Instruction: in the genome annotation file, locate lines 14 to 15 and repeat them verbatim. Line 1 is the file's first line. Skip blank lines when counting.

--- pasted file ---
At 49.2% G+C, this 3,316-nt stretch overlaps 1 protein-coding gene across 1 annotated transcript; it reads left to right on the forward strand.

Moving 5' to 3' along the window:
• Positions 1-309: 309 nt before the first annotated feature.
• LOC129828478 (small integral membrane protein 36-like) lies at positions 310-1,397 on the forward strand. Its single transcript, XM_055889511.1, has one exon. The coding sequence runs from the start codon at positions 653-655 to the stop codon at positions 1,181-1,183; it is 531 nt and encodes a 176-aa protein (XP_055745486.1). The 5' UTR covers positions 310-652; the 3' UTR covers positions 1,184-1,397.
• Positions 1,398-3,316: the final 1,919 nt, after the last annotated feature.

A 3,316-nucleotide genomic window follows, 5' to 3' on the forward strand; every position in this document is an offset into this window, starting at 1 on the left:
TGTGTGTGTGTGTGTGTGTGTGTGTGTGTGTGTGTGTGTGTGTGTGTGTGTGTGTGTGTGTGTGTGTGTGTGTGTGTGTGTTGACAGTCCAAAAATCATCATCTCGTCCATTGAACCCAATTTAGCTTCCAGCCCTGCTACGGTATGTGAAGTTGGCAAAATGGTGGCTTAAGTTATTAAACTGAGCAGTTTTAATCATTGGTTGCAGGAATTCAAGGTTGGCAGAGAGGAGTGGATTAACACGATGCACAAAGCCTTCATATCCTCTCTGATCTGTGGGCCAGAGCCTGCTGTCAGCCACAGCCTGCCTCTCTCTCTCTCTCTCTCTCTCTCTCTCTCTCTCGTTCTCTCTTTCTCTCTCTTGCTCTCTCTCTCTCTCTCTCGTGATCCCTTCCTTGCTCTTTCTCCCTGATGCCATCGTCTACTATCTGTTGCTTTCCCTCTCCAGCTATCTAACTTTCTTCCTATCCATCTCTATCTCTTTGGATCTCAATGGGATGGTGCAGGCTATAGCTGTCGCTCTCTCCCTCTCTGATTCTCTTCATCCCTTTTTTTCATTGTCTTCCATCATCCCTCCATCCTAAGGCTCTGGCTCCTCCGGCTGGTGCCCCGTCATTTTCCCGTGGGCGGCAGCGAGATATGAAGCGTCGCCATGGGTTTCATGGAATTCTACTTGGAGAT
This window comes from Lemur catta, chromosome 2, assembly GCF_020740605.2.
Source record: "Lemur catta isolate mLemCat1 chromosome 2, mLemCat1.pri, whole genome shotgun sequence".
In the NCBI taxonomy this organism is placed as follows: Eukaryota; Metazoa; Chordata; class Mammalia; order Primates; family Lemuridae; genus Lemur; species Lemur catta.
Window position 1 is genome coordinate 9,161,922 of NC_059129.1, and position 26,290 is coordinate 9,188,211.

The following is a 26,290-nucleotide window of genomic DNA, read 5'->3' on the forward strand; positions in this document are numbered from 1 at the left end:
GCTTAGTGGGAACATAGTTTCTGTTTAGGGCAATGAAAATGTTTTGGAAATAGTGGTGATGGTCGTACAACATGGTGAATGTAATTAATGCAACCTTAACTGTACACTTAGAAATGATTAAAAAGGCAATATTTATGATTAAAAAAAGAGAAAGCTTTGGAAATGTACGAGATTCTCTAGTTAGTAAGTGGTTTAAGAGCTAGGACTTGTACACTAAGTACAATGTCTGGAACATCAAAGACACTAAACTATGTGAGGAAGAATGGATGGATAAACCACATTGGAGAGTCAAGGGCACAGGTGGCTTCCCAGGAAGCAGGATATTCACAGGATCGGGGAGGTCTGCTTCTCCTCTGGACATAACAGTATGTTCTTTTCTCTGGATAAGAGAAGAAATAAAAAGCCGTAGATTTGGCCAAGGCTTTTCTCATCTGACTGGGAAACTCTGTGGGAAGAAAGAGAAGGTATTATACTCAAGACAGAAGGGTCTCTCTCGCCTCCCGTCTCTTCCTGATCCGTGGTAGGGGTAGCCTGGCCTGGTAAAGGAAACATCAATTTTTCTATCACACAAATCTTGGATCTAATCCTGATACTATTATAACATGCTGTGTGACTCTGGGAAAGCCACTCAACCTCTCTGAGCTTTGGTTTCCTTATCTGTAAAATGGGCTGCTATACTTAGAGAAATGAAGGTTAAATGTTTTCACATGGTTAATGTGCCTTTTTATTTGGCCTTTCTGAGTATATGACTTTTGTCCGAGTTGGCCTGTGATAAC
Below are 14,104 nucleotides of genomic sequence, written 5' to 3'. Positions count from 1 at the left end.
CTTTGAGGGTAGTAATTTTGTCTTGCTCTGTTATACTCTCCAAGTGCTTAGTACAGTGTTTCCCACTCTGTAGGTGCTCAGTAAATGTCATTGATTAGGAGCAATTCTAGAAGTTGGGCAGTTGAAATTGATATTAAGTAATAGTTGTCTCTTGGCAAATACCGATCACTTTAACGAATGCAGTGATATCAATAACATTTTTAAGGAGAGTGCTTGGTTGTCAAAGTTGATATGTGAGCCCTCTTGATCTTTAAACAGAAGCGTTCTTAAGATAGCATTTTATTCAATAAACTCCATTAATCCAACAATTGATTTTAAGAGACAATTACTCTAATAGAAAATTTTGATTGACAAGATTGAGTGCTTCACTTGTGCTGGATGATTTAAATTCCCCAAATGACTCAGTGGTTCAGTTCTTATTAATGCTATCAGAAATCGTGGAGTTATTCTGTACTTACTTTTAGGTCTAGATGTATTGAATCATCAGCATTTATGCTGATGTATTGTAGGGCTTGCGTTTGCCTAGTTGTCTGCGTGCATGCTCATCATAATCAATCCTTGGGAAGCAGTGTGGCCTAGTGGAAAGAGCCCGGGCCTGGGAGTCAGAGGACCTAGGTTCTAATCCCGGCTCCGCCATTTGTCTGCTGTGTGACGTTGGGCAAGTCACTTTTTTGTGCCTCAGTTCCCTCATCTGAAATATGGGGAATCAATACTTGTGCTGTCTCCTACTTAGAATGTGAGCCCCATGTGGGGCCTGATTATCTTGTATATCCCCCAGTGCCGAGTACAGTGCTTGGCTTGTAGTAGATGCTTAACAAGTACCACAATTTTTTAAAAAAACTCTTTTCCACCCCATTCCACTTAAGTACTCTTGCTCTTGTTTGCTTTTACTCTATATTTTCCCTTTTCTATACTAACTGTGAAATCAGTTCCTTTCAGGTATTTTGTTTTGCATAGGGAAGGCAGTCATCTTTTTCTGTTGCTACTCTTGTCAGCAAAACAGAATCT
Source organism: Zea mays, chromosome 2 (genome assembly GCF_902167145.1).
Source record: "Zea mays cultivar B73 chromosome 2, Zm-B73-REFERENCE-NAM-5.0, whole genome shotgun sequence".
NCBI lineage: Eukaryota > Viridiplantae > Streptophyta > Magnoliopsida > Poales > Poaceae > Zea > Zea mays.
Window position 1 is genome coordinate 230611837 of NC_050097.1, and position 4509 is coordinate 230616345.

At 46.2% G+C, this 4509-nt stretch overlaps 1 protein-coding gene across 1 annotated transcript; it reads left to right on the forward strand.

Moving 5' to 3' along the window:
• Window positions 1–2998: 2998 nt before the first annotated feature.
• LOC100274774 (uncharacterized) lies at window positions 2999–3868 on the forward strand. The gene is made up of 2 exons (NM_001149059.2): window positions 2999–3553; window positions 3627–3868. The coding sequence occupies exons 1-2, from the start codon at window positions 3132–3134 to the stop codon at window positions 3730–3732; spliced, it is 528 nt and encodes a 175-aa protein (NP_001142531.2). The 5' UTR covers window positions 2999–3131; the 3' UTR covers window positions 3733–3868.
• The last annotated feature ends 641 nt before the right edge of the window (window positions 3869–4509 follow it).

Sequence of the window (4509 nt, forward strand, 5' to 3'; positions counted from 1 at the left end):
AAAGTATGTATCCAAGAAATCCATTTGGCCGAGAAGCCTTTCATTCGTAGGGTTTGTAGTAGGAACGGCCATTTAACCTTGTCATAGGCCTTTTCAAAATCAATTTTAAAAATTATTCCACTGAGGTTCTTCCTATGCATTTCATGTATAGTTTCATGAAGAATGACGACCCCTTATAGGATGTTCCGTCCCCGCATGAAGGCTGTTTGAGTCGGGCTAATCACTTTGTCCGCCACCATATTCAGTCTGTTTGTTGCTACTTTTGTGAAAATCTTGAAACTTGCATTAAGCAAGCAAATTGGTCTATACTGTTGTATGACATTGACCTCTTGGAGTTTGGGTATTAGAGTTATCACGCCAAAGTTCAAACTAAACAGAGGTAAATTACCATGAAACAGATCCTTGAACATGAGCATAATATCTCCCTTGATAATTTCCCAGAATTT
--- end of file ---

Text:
Below are 14,104 nucleotides of genomic sequence, written 5' to 3'. Positions count from 1 at the left end.
CTTTGAGGGTAGTAATTTTGTCTTGCTCTGTTATACTCTCCAAGTGCTTAGTACAGTGTTTCCCACTCTGTAGGTGCTCAGTAAATGTCATTGATTAGGAGCAATTCTAGAAGTTGGGCAGTTGAAATTGATATTAAGTAATAGTTGTCTCTTGGCAAATACCGATCACTTTAACGAATGCAGTGATATCAATAACATTTTTAAGGAGAGTGCTTGGTTGTCAAAGTTGATATGTGAGCCCTCTTGATCTTTAAACAGAAGCGTTCTTAAGATAGCATTTTATTCAATAAACTCCATTAATCCAACAATTGATTTTAAGAGACAATTACTCTAATAGAAAATTTTGATTGACAAGATTGAGTGCTTCACTTGTGCTGGATGATTTAAATTCCCCAAATGACTCAGTGGTTCAGTTCTTATTAATGCTATCAGAAATCGTGGAGTTATTCTGTACTTACTTTTAGGTCTAGATGTATTGAATCATCAGCATTTATGCTGATGTATTGTAGGGCTTGCGTTTGCCTAGTTGTCTGCGTGCATGCTCATCATAATCAATCCTTGGGAAGCAGTGTGGCCTAGTGGAAAGAGCCCGGGCCTGGGAGTCAGAGGACCTAGGTTCTAATCCCGGCTCCGCCATTTGTCTGCTGTGTGACGTTGGGCAAGTCACTTTTTTGTGCCTCAGTTCCCTCATCTGAAATATGGGGAATCAATACTTGTGCTGTCTCCTACTTAGAATGTGAGCCCCATGTGGGGCCTGATTATCTTGTATATCCCCCAGTGCCGAGTACAGTGCTTGGCTTGTAGTAGATGCTTAACAAGTACCACAATTTTTTAAAAAAACTCTTTTCCACCCCATTCCACTTAAGTACTCTTGCTCTTGTTTGCTTTTACTCTATATTTTCCCTTTTCTATACTAACTGTGAAATCAGTTCCTTTCAGGTATTTTGTTTTGCATAGGGAAGGCAGTCATCTTTTTCTGTTGCTACTCTTGTCAGCAAAACAGAATCT